30
Arctic sea ice / Re: "Stupid" Questions :o
« on: April 24, 2019, 01:44:13 PM »
Geoengineering is not BS.

I'd have to disagree for the simple reason that we are not smart enough to figure out all the potential consequences.  Any sort of proposed geoengineering is too dangerous to be anything other than BS.

31
Arctic sea ice / Re: "Stupid" Questions :o
« on: April 22, 2019, 02:02:27 PM »
It's been long enough now that I think we can safely say something happened in 2015.  I've been saying near the end of December, but from the looks of this it was more like the middle of the year. (Graph from https://sites.google.com/site/arctischepinguin/home/global-sea-ice)

My stupid question for the day is this:  What happened in 2015?

32
Arctic sea ice / Re: Are 3 dimensions better than 2?
« on: April 06, 2019, 09:15:29 PM »
What is 7 million km2 at 6 cm thick?

Impossible.

Straw man question. You will never have 7 million KM2 at 6CM thick, not even as an average.

In fact I consider it dubious to call anything less than 15CM thick anything other than slush.

lol

Thanks for all the fish.

33
Arctic sea ice / Re: Are 3 dimensions better than 2?
« on: April 06, 2019, 01:37:04 PM »
KK  - I do believe that even according to your own arguments, transition between a thickness of 1mm and a thickness of zero is extremely significant, since, it flips the albedo and biases the overall energy equation toward accelerated warming (in summer), or cooling (in winter).

I don't think the case in winter is nearly that cut and dried.  If the water surface gets warm enough to support a reasonable humidity then fog will form leading to accelerated warming, not cooling, in winter.  It's the difference between a desert climate and a maritime climate.

And I still think we need the 12 dimensions some physicists think there are to reasonably model the ice.  (24 would be good too)


34
Arctic sea ice / Re: Are 3 dimensions better than 2?
« on: April 06, 2019, 01:29:44 PM »
I believe that for kissing 24 dimensions are best.  ;)

I believe that you're inadvertently slipping off topic into the 4th dimension?

Only 2 or 3 are allowed in here!

I'm with Neven on this one.

35
Arctic sea ice / Re: Are 3 dimensions better than 2?
« on: April 04, 2019, 01:17:38 PM »
In my own private corner of the Metaverse the spheres start as small circles when you first see them and then grow into large circles which are clearly projections of spheres as you get close enough to really see them.  So I think you have to have at least 4 spatial dimensions.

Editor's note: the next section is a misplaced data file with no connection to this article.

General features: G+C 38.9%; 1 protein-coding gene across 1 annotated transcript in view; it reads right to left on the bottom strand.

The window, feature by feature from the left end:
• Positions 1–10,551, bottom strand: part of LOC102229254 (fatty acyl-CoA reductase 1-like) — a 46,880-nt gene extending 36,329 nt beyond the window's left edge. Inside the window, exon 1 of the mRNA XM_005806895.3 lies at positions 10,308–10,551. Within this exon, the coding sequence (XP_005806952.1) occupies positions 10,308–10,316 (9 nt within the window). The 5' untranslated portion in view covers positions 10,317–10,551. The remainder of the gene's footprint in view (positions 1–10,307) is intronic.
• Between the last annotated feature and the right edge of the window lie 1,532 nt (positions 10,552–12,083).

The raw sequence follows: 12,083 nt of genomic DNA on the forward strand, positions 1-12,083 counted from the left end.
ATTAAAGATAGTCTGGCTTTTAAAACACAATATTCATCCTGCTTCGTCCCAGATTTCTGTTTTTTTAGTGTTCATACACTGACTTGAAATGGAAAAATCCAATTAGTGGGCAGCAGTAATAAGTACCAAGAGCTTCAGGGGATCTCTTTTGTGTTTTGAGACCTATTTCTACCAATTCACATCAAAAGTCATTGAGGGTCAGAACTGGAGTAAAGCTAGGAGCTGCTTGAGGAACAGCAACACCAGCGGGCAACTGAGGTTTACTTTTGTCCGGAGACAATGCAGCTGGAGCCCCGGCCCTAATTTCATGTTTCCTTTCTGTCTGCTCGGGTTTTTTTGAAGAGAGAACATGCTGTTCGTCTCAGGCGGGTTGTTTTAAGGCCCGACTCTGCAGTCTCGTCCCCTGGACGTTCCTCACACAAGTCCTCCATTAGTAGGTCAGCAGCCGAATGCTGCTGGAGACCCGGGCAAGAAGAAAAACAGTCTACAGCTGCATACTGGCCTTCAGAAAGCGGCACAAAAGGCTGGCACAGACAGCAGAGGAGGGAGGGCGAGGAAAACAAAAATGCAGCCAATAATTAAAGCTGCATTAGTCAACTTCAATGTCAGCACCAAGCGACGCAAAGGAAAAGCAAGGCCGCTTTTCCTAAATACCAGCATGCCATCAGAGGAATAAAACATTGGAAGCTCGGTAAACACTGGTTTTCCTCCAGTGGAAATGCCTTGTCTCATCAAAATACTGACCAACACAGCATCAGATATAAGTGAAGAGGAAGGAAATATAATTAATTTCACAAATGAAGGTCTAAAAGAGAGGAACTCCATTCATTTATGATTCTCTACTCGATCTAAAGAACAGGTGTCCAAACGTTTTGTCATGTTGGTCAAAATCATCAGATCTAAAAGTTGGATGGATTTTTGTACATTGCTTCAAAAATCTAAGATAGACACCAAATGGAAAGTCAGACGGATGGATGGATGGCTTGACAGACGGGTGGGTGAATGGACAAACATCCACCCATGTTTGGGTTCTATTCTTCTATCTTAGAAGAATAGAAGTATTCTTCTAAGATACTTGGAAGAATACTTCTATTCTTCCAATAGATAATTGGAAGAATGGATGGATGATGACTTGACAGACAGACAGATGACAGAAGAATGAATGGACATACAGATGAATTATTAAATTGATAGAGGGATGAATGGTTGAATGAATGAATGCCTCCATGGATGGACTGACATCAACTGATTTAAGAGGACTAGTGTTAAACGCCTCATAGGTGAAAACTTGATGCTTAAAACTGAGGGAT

About ice???  Well, it seems to me our problem is that to properly represent Arctic Ice you need 12 or so dimensions in an Information Space.

(I reluctantly voted for 3, lacking higher available choices.)

36
Arctic sea ice / Re: When will the Arctic Go Ice Free?
« on: March 09, 2019, 03:15:45 PM »
If 1980 was 2.6 m thick, and 2017 1.5 m thick, then the linear thickness loss rate is about [edit: 0.03] m per year.  With 1.5 m remaining, then extrapolating a linear trend we find zero thickness in about 2068.  But nothing in the Arctic is linear.
I have three comments about this simplistic projection.
  • Much of the larger 1980's thickness was associated with thick multi-year ice that has drifted out The Fram (mostly) over 30+ years and has been replaced with younger ice, which in turn is replaced with about the same age of young ice, so the future decline rate is likely to be less ("Slow Transition" thread).
  • I expect Arctic ice to crumple to nothingness after it gets to 10 or 20 cm thick, due to waves, etc., so the final decline may be fast.
  • I used to have an opinion about when 'ice freedom' would occur; now I don't.

I've no idea on point 1, but I agree totally with points 2 and 3.  It's very unclear when the BOE will happen, but when it does the end will come suddenly.

37
Arctic sea ice / Re: Global sea ice area and extent data
« on: February 27, 2019, 03:22:19 PM »
When that hunk of ice breaks off in Antarctica does the sea ice suddenly jump by two New Yorks?

38
Arctic sea ice / Re: 2019 sea ice area and extent data
« on: February 04, 2019, 03:10:09 PM »
ps: I am looking forward to March when Neven has to decide when to open the 2019 melting thread, and is bombarded with unwanted advice and demands from all sides as daily extent change wobbles around above and below zero.

When did you stop beating your wife?

39
Arctic sea ice / Re: The 2018/2019 freezing season
« on: December 10, 2018, 02:18:41 PM »
The (ESRL) freezing season so far:

40
Arctic sea ice / Re: "Stupid" Questions :o
« on: November 30, 2018, 10:22:16 PM »
I suspect the immense heat capacity of the oceans is simply dampening the time to equilibrium effects of the 50% increase in CO2 concentration from pre-industrial.  Give it a millenium or so.

The sudden swings in sea level tend to add doubt about that millennium estimate.

How so?  Sea level depends mostly on melting of ice on land masses.
If the mean temperature of the lower atmosphere goes up by 2 degrees C, how long does it take for the mass of the oceans to rise in temperature by a corresponding amount?

The accumulating heat of the earth at present won't be fully reflected in surface temperatures until heat stops going into the oceans and raising their heat content.  We know that total heat content of the oceans is increasing, so we know surface temperature increases don't fully reflect the current planetary radiation imbalance.

Actual evidence comes before theory.  That is how so.  Fact is that there have been numbers of large changes in sea level that have happened on time spans more like decades than millennia.

41
Arctic sea ice / Re: "Stupid" Questions :o
« on: November 30, 2018, 04:34:19 PM »
I suspect the immense heat capacity of the oceans is simply dampening the time to equilibrium effects of the 50% increase in CO2 concentration from pre-industrial.  Give it a millenium or so.